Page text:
Tuesday, 11 August 2015

Proactive Absence Management

Absence costs money! In 2013 the UK alone lost 131 million work days due to sickness (UK Office of National Statistics). CBI in 2013 estimated the cost of absence in the UK to be £14bl. Now most companies’ approach to absence is to cover it at overtime, or having extra staff on shift to cover for an absence. Some companies even ignore the problem in the hope that if they don't manage it, it will go away. This is the most expensive option because what you don't control has a habit of running wild

Having extra staff on shift is not only expensive but also reduces productivity and leaves shift managers continually firefighting. When we have reviewed company’s productivity against the number on shift we have found that if there are too many people for the work then less work gets done. 
"Too many cooks spoil the broth!"
This is because no manager likes to see a worker standing around doing nothing. Plus no one likes to stand around doing nothing, it’s demoralizing, tiring and everyone who is working will hate you for it. So the manager will reorganize the work to suit the number of people there. This takes time and is not as efficient as if you always have the correct number available. 
Furthermore most companies never estimate the number who will be absent off shift correctly. They only use averages which are misleading, leaving most companies correctly staffed on only about one third of shifts (by using averages). On about two thirds of shifts they are either wasting money or losing money. So we created an approach which ensures that an operation always has the correct number of staff and only the correct number of staff on shift every shift.
Proactive Absence Management is about tackling absence head on. Most companies have no absence strategy, and those that do invariably use discipline and overtime to minimize the effect. This is both expensive and negative. Therefore our approach is to first of all estimate absence. So we look at historical data. The simplest statistic is Absence rate. Then using Dr Angela Moore’s statistical model (http://www.amazon.com/dp/B00S583GA0/) we can predict not only how much absence will occur but predict how many will be off each shift.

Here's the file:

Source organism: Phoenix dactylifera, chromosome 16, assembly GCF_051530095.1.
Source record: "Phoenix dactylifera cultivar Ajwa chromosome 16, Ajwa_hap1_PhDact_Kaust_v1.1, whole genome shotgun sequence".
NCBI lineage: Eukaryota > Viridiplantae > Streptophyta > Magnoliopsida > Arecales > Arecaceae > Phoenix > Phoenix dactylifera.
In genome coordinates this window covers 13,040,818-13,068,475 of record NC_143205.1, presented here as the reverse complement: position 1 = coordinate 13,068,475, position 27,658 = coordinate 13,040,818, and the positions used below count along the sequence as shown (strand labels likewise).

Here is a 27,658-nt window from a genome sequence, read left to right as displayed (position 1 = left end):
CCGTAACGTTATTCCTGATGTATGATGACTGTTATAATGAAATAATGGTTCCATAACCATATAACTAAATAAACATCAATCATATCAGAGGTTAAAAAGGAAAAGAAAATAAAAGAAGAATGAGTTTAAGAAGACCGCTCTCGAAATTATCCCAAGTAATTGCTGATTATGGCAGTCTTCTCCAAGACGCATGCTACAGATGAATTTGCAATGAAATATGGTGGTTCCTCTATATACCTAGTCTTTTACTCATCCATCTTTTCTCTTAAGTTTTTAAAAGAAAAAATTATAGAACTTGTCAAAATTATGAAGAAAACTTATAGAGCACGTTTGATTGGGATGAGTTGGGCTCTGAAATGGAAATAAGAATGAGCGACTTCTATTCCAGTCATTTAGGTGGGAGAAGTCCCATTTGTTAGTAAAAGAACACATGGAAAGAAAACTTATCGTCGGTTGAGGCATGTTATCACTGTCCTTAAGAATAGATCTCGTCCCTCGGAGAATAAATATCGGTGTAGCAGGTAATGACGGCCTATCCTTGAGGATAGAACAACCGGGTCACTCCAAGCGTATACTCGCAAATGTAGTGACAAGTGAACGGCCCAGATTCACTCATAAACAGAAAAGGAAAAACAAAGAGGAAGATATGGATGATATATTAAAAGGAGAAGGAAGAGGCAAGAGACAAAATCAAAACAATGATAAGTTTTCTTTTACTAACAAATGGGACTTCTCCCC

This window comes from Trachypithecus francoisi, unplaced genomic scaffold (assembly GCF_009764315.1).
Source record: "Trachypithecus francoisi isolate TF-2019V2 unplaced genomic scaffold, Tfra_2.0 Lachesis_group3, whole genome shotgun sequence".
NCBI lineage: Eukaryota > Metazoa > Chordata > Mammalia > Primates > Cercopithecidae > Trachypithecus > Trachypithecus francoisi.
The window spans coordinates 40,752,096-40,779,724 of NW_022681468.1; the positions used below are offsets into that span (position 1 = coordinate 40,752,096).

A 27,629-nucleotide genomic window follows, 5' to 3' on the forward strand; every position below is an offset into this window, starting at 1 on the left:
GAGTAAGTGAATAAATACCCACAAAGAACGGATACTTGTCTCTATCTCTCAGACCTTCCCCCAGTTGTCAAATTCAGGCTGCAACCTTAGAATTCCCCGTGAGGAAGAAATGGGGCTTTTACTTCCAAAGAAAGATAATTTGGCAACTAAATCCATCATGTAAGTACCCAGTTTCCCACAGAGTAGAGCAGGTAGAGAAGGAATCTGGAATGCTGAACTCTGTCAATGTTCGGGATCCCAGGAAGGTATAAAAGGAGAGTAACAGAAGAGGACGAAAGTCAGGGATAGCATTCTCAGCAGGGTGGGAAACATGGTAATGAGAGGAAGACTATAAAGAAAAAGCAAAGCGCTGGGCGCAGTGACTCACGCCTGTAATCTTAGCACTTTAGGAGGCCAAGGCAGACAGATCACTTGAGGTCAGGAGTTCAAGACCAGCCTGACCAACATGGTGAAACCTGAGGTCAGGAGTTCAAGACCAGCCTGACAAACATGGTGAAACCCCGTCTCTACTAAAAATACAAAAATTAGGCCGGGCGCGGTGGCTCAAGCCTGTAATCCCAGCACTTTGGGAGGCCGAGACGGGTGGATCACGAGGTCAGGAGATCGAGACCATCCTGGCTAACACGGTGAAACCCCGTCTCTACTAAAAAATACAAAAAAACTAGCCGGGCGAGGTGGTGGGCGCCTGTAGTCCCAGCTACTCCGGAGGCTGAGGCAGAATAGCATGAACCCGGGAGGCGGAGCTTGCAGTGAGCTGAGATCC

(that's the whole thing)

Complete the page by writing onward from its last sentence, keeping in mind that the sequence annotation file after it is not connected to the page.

E.g. if you have a 2.5% Absence Rate and 10 people using a shift pattern which scheduled them to work on 260 days/shifts per year you would expect to see; On 202 days you would expect no one to be absent. On 52 days per year you would expect one person to be absent and on six days per year you would expect two people to be off. Hence you can plan your absence procedures on a maximum of two people being off because it is highly unlikely that three people would be absent on the same day. So we set up the shift pattern to give two people on-call or two cover shifts each day to cover for absence. 
Ideally we would suggest using a holidays included shift pattern to maximize efficiency and minimize disruption to the operation. Then suggest that Banked Hours is used to provide the absence cover at basic rate not overtime rates. Obviously if you can cover the absence at basic rate this is cheaper than overtime, so there is a year on year significant cost saving. 
The result of this is that absence is covered in house at basic rate to minimize cost and ensure that the best people are there to maximize productivity. The procedures are created up front so that shift managers are not left firefighting day in day out. The shift workers never have to worry that they will be under or over staffed on shift, and this minimizes stress. The shift workers also have a shift pattern that gives them a good work/life balance. Oh and as a bonus if the Banked Hours system is operated correctly some companies can see a significant fall in their absence rate.